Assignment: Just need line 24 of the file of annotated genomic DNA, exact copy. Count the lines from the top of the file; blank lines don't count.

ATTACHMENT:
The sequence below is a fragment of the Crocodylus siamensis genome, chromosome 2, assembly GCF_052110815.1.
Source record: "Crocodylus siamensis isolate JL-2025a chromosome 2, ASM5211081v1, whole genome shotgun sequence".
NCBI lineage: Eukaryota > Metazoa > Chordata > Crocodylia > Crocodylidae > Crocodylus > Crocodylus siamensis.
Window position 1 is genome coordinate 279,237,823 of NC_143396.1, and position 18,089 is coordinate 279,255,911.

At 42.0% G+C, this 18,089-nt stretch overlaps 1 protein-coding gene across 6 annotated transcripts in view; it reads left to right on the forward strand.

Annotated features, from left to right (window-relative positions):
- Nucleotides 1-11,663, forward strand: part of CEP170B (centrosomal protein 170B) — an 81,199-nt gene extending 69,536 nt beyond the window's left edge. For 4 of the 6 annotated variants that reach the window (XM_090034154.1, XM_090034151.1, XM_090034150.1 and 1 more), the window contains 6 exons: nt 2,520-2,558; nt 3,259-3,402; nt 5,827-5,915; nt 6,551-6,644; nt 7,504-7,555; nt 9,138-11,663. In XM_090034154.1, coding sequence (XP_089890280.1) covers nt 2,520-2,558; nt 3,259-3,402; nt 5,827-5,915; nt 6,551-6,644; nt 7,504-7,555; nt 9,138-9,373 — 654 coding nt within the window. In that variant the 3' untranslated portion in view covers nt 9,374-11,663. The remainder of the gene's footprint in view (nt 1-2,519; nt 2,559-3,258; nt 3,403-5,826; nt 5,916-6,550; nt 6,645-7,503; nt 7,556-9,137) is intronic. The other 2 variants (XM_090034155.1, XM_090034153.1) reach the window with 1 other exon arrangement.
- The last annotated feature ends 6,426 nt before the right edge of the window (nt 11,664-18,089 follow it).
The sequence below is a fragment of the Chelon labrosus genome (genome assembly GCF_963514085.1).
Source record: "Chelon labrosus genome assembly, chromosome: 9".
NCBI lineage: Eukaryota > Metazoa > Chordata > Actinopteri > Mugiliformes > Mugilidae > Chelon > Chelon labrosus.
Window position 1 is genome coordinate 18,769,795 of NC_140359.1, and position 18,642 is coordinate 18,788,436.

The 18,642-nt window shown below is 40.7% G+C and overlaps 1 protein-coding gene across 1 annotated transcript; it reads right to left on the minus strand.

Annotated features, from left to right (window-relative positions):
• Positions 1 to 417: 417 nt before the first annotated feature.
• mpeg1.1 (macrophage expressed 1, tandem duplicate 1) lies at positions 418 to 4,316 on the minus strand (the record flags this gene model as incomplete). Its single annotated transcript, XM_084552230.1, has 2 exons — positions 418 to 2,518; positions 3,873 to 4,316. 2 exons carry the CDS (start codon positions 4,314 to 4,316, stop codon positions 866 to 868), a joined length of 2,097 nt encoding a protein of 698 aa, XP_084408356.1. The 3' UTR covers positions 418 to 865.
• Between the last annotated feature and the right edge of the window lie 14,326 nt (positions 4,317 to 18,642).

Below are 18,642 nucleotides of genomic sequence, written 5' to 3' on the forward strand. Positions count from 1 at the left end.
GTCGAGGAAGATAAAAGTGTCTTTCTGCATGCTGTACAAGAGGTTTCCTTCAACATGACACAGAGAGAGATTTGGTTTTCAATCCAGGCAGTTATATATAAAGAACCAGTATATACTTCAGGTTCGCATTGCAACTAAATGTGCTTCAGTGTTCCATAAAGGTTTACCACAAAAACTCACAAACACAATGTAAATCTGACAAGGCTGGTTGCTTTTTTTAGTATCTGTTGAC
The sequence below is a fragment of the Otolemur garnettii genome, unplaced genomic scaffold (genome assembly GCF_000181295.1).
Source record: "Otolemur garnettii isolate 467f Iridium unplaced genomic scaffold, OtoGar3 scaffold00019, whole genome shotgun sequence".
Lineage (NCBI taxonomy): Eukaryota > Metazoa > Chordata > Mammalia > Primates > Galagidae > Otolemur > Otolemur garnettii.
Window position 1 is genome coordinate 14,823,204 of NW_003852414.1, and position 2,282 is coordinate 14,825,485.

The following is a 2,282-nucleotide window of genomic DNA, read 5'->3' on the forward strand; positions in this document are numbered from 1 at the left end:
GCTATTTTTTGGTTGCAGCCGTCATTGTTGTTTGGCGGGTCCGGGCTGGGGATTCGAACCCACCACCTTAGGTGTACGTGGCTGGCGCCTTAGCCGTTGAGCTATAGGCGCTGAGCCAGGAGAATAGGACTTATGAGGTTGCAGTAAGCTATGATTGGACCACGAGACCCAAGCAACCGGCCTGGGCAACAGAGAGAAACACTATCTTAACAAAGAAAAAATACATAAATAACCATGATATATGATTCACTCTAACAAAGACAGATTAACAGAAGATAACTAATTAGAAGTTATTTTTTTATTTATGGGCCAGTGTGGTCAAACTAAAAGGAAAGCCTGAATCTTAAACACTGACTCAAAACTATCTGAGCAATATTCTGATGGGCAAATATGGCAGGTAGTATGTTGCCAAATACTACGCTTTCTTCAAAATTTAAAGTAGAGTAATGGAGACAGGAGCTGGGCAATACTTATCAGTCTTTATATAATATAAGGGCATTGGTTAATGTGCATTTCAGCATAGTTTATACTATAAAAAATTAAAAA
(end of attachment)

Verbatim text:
The following is a 2,282-nucleotide window of genomic DNA, read 5'->3' on the forward strand; positions in this document are numbered from 1 at the left end: